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Who Followed Their Career Passions?


Business and Professional Relationships Networking and maintaining a positive environment in the work place is important! Surviving the 9-to-5 within.

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Old 26th July 2014, 10:05 AM   #16
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What if the patient was a toddler? They get diabetes and foot problems too you know.

I don't care if I have to deal with them for appointments, I just don't want to specialise in working with them all day every day. Many women like myself find toddlers unpleasant. Nothing wrong there.
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Old 26th July 2014, 10:41 AM   #17
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I don't care if I have to deal with them for appointments, I just don't want to specialise in working with them all day every day. Many women like myself find toddlers unpleasant. Nothing wrong there.
Yep. Unpleasant and annoying.
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Old 26th July 2014, 11:43 AM   #18
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Like I mentioned in the other thread, I got my grad degree in my late 30s. There weren't a lot of job prospects but I did find a job after graduation. Though I should clarify, the chances of being successful in the specific concentration of the degree I received are next to none. The job I found was in the general industry so I did have interest in it. Plus it was a place I'd interned while in school.

I just feel that searching for a career passion (when it's not obvious) is putting a lot of unnecessary pressure on oneself. Every job provides opportunities and they can grow upon each other.

Good luck!
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Old 26th July 2014, 3:24 PM   #19
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I wanted to be a soccer player in my youth and when that didn't materialise, nothing took its place. I was a straight A student, studied Physics at university, graduated, and now 5 years later (at 25)...I'm a postman!

I just can't get passionate about the thought of any regular career, being a teacher/lawyer/doctor/accountant etc..
Being indoors all the time would kill me.

At the moment I'm getting paid just to walk around in the great outdoors delivering mail, I can listen to my romance language recordings whilst doing so for some intellectual stimulation and to boost my fluency in them.

There is zero stress and no work to take home or worry about. I can work all the hours I like, and if I were to do say a fifty hour week, that would come to 27k a year, but I could earn more if I wanted. Newly qualified teachers start on around 20k, with huge stress, working 12+hour days and taking work home with them.

Sometimes I feel like I'm missing out and should be getting into a career as all my peers are doing - posting their success and grand titles all over facebook.
But should I really when I have such a nice job and no real work related passion?
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Old 26th July 2014, 7:16 PM   #20
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Can't you start down one path and transfer to another if it doesn't interest you? A friend of mine started out in med school and switched to studying design, which is arguably less "practical" but he's much happier. You can't 100% know what's going to engage you until you try it out, right?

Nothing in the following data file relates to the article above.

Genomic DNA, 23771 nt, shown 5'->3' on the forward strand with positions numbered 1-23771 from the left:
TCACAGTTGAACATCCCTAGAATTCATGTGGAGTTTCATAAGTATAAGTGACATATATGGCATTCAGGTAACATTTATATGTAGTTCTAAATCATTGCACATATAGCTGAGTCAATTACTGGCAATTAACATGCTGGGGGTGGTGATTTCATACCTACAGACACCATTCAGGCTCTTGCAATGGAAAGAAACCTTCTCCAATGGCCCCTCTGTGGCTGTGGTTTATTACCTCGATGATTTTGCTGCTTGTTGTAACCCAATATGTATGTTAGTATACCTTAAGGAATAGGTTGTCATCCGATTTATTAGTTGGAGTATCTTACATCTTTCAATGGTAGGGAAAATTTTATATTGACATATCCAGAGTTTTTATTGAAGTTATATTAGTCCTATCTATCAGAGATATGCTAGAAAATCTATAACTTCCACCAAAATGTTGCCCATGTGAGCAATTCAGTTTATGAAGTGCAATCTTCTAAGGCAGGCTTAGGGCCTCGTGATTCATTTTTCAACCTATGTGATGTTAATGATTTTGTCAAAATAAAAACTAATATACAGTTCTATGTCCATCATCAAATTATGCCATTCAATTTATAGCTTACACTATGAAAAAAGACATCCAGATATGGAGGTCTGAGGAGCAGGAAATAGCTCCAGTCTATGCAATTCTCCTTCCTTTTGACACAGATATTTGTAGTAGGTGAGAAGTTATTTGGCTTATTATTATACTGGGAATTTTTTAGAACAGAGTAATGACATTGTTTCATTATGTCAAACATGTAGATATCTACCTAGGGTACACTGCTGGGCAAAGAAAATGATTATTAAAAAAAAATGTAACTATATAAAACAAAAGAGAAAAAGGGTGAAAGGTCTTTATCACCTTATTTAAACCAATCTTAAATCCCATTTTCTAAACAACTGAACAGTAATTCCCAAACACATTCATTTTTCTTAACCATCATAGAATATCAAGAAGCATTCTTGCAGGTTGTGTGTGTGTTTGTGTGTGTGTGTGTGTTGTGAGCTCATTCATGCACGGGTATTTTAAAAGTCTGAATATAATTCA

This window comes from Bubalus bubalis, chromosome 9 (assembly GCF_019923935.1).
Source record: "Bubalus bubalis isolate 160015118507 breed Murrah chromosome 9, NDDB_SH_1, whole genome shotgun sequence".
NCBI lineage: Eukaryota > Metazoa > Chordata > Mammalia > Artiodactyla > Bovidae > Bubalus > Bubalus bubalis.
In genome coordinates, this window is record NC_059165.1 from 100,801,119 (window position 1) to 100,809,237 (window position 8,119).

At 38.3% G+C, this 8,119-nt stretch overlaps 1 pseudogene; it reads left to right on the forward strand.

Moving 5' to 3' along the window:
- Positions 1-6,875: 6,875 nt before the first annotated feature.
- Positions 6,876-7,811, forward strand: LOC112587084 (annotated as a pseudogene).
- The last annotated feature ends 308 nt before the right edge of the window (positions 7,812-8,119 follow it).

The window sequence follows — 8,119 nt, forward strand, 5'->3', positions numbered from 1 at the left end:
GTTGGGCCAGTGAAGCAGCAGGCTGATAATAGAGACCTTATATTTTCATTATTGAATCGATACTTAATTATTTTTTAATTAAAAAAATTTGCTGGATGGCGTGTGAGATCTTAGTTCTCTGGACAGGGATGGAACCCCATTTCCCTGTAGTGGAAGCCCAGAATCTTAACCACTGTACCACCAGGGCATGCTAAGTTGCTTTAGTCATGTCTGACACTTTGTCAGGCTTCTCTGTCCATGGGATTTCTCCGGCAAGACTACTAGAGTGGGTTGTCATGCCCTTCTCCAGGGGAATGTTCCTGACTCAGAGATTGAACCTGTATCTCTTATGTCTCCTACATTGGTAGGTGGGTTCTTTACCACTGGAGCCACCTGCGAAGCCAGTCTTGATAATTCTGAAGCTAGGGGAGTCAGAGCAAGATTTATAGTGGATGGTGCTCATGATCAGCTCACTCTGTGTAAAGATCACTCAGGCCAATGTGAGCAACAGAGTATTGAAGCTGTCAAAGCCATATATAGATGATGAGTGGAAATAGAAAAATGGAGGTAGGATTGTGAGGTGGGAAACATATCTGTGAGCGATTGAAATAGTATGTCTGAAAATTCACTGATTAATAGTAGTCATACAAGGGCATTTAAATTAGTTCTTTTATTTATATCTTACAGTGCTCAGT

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Old 26th July 2014, 8:00 PM   #21
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Can't you start down one path and transfer to another if it doesn't interest you? A friend of mine started out in med school and switched to studying design, which is arguably less "practical" but he's much happier. You can't 100% know what's going to engage you until you try it out, right?
Year one is general so you can get credits transferred.


At my age I can't afford to waste more time.
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Old 26th July 2014, 9:00 PM   #22
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You know this is off topic and im sorry but I just noticed something Leigh and Eternal you two could be sisters if that's your guys rl pics in your avis...
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Old 27th July 2014, 5:15 AM   #23
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Well you live in Holland park. Nice area, must not be doing too poorly.

I get adoration from my partner and other men. I mean, don't all us ladies have another man we know of who is in love with us (yet who we dutifully do not talk to much or see in person?)

I am doing this degree for ME. I want to live an intelligent and worthwhile life.

Going into podiatry, my second choice of degree which I would " do if I won lotto", I can see myself working with diabetics and the ailing/elderly and obese people that have food problems... of all degrees of severity. The patient care aspect I would love.

I just found nuclear medicine a more interesting field but still love the idea of the safer degree (podiatry). It is still something I would like.




I mean, don't we all read about the topics of interest that most enthral us, in our SPARE TIME? Not for our every day jobs?
Leigh, what happened to you wanting to do social work?
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Old 27th July 2014, 5:52 AM   #24
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Leigh, what happened to you wanting to do social work?



Oh, I always wanted to do a medical science style of degree, originally to be a nutritionist, but then I freaked out because I hadn't done math or physics for over ten years. I didn't even give it a go because I assumed I would fail.